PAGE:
Most people who wear glasses are familiar with the excitement and confidence boost that accompanies wearing new specs for the first time. But sometimes there is an adjustment period before your vision is fully comfortable. Things may look blurry, or you may notice feeling dizzy after prolonged wear. Some of these symptoms can be a normal part of the adjustment period, but sometimes they’re a reason to contact your eye doctor. If your new glasses are giving you trouble, speak with Dr. Fred Arima about ensuring that your eyesight is both clear and comfortable.
If you have always had frequent headaches, eyestrain, and dizziness when reading or viewing monitors, be sure to mention this to your doctor before you are tested for new eyeglasses. Changing the power of the lenses may not help your symptoms. You may have Trigeminal Dysphoria and require contoured prism or Vision Therapy to help your symptoms.
When Will My Eyes Adjust to My New Glasses?
It can take a few days to a few weeks for your eyes and brain to fully adjust to your new eye wear, whether you are changing your prescription or wearing eyeglasses for the first time.
Even if you are getting new glasses with the same prescription, different frames or lenses can alter your vision until you get used to the new frame style or lens type. The complexity of your prescription and whether you buy a lens with premium optics versus basic spherical lens or polycarbonate material all can affect the adjustment time.
Progressive lenses tend to be the most difficult to adjust to. This is related to the peripheral soft focus zones, which are much less blurred for customized lenses prescribed by your local optometrist. Not all progressive lenses have the same optical design. The optical lens designs differ from one brand to another. You may prefer the unique optics of one brand versus another brand.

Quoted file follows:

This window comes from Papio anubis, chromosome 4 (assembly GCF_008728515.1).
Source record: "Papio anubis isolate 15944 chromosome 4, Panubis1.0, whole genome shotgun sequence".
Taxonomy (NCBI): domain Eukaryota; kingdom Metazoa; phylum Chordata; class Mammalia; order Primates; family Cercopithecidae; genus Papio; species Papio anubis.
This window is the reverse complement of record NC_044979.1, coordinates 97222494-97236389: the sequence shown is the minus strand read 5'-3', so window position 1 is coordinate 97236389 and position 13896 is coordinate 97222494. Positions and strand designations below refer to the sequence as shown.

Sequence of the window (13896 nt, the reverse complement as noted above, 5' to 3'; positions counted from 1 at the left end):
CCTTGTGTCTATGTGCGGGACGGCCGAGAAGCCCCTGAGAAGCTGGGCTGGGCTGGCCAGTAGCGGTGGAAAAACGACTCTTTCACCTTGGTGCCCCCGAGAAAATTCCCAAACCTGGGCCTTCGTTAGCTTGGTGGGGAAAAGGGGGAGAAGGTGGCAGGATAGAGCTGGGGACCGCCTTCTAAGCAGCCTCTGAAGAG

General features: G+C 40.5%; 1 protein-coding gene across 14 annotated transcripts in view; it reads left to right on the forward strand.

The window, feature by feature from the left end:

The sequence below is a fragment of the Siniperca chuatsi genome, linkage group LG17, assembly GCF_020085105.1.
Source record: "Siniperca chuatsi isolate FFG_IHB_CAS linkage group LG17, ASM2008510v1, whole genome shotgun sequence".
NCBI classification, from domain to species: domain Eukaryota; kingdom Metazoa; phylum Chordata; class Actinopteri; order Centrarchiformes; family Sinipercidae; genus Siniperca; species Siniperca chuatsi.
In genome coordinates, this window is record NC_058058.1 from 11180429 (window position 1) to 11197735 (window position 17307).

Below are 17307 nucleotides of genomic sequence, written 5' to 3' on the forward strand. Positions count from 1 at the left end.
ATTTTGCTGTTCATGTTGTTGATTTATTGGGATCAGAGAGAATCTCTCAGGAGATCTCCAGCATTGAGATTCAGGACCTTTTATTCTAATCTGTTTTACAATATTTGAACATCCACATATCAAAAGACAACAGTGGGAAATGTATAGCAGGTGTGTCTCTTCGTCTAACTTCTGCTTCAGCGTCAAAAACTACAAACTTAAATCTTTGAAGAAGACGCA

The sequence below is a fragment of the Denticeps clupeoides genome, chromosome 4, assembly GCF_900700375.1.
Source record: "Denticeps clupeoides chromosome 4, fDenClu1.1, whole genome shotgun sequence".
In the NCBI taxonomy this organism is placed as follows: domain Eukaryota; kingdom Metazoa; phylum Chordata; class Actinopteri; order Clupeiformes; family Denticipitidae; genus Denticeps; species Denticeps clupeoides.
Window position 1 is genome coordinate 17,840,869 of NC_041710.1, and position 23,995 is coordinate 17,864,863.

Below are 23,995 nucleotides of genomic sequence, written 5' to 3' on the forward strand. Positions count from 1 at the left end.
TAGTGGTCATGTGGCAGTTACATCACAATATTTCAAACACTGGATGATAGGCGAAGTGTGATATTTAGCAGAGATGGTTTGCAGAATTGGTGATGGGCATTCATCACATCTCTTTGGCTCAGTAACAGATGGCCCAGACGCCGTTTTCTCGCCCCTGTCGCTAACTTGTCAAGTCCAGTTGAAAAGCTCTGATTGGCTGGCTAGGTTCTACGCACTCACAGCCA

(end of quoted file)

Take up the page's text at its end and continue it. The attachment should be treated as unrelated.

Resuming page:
What Are Some Possible Visual Symptoms I Could Experience?
Some common experiences shared by those adjusting to new eyewear include:
- Eye strain, headache
- Blurry vision
- Trouble with depth perception, nausea and dizziness
- “Barrel distortion” — objects appear distorted, for high plus lenses
- “Fishbowl effect” — the feeling that your visual field is being bent along the edges, as if you’re looking through a fishbowl, common in high minus prescriptions
Why Do My New Glasses Give Me a Headache?
Fatigued eye muscles can cause headaches. But your eyes aren’t the only things adjusting to your new lenses. Your brain is also working hard to create a clear picture of the messages it’s receiving from your eyes. This extra brain activity can sometimes bring on a headache, which should only last about a day or so. All lenses magnify or minify objects. The degree to which things look larger or smaller may vary due to the amount of lens power change from an old lens prescription to a new lens prescription. It takes time to adapt to this new way of viewing the world. And of course all lenses have a prism effect in them. When you view things through the periphery of your lens rather than through the center of your lenses you will experience more prism when you are looking through the periphery of your lenses. Also "stronger" lens powers will have more prism effects than "weaker" lens powers. Prism shifts the position of objects being looked at. Your eye muscles need to compensate for this shift in object position. The eye muscle "memory" of both eyes requires time to adjust.